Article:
NFL coaches and team officials have a love-hate relationship with this time of year, the five or six-week stretch that links the end of mandatory minicamp with the start of training camp.
The love part comes with well-deserved time off and opportunities to take vacations or spend extended time with family. It’s a nice respite from 18-hour days at the team facility, from dealing with the stress of
the regular season and the evaluating, scouting and team-building that occupies most of the offseason months.
But with that comes the angst of having most of the 90-man roster dispersed to different parts of the country. There is no way to keep an eye on players to make sure they are working hard, staying focused and staying in shape. There are no daily meetings or practices to occupy a player’s time, attention and energy.
What there is a lot of for players is free time, distractions and different influences pulling on them.
I bring this up obviously because of the recent negative news that has dominated the NFL landscape. It culminated yesterday with the arrest of former New England Patriots tight end Aaron Hernandez, who was charged with murder and several gun violations following last week’s shooting death of Odin Lloyd.
Earlier in the day, rookie linebacker Ausar Walcott, who was signed by the Cleveland Browns last month as an undrafted free agent, was arrested in New Jersey and charged with attempted murder for allegedly punching a man in the face outside a gentlemen’s club.
The two arrests continued a disturbing offseason trend for the NFL. According to multiple reports, 27 active players have been arrested since the Ravens’ victory over the San Francisco 49ers in Super Bowl
XLVII on Feb. 3.
The compiled lists of arrests – Pro Football Talk and the San Diego Union Tribune are among the outlets that keep NFL such logs on their sites - include linebacker Rolando McClain, who was arrested in April and charged with disorderly conduct not long after he signed with the Ravens. He would later retire and focus on getting his personal life in order. They did not include Ravens running back Damien Berry who was arrested two weeks ago on a failure to appear warrant stemming from a charge of driving with a suspended license. Berry has spent the past two seasons on the practice squad and injured reserve.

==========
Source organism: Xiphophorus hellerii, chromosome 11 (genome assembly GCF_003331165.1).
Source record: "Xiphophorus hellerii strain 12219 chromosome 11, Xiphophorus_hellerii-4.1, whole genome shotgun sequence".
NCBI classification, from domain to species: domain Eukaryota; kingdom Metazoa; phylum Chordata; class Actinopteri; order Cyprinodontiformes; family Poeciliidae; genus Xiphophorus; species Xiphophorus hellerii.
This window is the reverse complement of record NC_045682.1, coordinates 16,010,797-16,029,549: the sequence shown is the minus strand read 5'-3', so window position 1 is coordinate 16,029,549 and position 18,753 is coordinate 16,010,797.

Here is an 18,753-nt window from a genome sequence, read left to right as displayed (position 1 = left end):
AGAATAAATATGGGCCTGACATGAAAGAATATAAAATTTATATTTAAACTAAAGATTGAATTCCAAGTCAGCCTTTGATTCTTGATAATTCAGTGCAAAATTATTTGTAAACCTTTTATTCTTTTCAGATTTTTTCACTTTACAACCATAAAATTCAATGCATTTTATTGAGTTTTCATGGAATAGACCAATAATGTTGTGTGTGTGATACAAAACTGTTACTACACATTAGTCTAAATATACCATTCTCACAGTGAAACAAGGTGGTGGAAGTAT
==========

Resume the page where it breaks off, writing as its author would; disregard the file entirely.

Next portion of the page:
And obviously, the lists don’t take into account the players who have been the targets of violence, such as the Ravens’ Bernard Pierce. The second-year running back was the victim of an armed robbery and
carjacking in his hometown of Philadelphia on Sunday. Pierce’s BMW was stolen along with his cell phone and other items, but the running back and his cousin, who was with him, were unharmed.
The incident surely only added to the angst that comes when players are away from NFL facilities for extended stretches of the offseason.
Asked on the final day of the mandatory minicamp earlier this month if he worries about the stretch before training camp, Ravens coach John Harbaugh acknowledged that it was a “good question.”
“The thing that we’ve been very blessed with is that our guys have done a great job of that,” Harbaugh said. “We’re not immune to it – as team or an organization – and we’ve had our share of issues, but our share of issues have been a small share. So, I would expect our guys to continue to do a great job of just being pros and being quality people and citizens, and I’d be very surprised if anything like this was a problem.”
The Ravens take great pride in their player development department, headed by former NFL player Harry
Swayne, who constantly meets with players to make sure they are getting the support, information and advice that they need.
Ravens first-round pick Matt Elam, whose older brother, Abram, played seven seasons in the NFL, has already heard plenty of warnings.
When asked on the final day of the mandatory minicamp what he hoped to accomplish during the extended break before training camp, Elam mentioned three things: staying in shape, studying the playbook and staying out of trouble.
Elam was in Ohio yesterday with the rest of the league’s first-year class at the NFL Rookie Symposium. Part of the symposium was several former and current NFL players telling the rookies about the potential
off-the-field pitfalls that can come when transitioning into the league.
Several Ravens’ rookies spoke highly about the experience on their Twitter feeds. If they needed the message to be hammered home further, all they had to do was turn on their hotel televisions where the Hernandez situation was dominating the coverage.Copyright © 2014, The Baltimore Sun